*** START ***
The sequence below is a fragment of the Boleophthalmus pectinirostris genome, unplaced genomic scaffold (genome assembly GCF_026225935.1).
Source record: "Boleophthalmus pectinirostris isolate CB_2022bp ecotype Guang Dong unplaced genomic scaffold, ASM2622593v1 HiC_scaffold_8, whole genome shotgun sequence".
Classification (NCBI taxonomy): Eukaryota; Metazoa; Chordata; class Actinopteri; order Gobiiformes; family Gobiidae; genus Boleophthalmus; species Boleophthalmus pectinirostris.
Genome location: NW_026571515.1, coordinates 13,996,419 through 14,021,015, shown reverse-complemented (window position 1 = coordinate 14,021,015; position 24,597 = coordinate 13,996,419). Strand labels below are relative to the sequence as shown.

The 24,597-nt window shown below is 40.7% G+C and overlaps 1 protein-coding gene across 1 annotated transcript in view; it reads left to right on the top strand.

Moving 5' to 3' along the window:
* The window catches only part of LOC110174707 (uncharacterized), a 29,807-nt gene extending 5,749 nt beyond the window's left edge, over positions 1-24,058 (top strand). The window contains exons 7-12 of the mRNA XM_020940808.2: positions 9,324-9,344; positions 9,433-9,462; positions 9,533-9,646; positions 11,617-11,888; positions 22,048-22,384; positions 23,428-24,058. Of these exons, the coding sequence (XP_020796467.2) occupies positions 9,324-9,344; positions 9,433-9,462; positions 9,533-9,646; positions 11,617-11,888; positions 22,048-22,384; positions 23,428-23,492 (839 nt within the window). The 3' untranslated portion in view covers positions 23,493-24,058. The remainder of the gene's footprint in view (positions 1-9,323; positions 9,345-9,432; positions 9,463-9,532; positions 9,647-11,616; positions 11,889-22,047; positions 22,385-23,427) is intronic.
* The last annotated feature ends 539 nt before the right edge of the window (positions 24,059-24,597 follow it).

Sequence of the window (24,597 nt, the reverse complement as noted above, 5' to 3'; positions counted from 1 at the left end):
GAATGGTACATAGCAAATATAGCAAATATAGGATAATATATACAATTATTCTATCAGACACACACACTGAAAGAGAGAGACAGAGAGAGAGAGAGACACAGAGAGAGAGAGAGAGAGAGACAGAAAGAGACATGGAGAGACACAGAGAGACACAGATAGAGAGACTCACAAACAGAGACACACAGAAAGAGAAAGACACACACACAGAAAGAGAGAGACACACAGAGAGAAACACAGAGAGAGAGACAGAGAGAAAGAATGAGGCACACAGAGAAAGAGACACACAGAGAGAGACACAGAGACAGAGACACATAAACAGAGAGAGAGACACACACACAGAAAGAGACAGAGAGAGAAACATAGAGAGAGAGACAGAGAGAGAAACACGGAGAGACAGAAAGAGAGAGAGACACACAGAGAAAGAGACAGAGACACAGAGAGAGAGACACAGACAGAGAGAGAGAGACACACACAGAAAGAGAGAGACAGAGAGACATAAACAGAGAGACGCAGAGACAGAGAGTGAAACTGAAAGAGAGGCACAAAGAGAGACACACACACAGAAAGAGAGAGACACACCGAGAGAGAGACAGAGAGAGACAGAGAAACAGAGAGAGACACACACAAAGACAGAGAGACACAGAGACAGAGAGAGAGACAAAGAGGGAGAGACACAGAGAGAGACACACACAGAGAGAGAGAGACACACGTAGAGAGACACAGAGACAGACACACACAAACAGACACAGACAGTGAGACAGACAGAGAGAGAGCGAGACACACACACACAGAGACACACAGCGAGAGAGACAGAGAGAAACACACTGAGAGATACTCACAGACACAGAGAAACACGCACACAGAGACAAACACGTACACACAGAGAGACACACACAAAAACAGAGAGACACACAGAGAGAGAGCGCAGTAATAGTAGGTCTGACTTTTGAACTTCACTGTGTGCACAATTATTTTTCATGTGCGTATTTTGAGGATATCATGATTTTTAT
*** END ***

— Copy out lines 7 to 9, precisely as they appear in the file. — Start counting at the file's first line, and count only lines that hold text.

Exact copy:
* The window catches only part of LOC110174707 (uncharacterized), a 29,807-nt gene extending 5,749 nt beyond the window's left edge, over positions 1-24,058 (top strand). The window contains exons 7-12 of the mRNA XM_020940808.2: positions 9,324-9,344; positions 9,433-9,462; positions 9,533-9,646; positions 11,617-11,888; positions 22,048-22,384; positions 23,428-24,058. Of these exons, the coding sequence (XP_020796467.2) occupies positions 9,324-9,344; positions 9,433-9,462; positions 9,533-9,646; positions 11,617-11,888; positions 22,048-22,384; positions 23,428-23,492 (839 nt within the window). The 3' untranslated portion in view covers positions 23,493-24,058. The remainder of the gene's footprint in view (positions 1-9,323; positions 9,345-9,432; positions 9,463-9,532; positions 9,647-11,616; positions 11,889-22,047; positions 22,385-23,427) is intronic.
* The last annotated feature ends 539 nt before the right edge of the window (positions 24,059-24,597 follow it).

Sequence of the window (24,597 nt, the reverse complement as noted above, 5' to 3'; positions counted from 1 at the left end):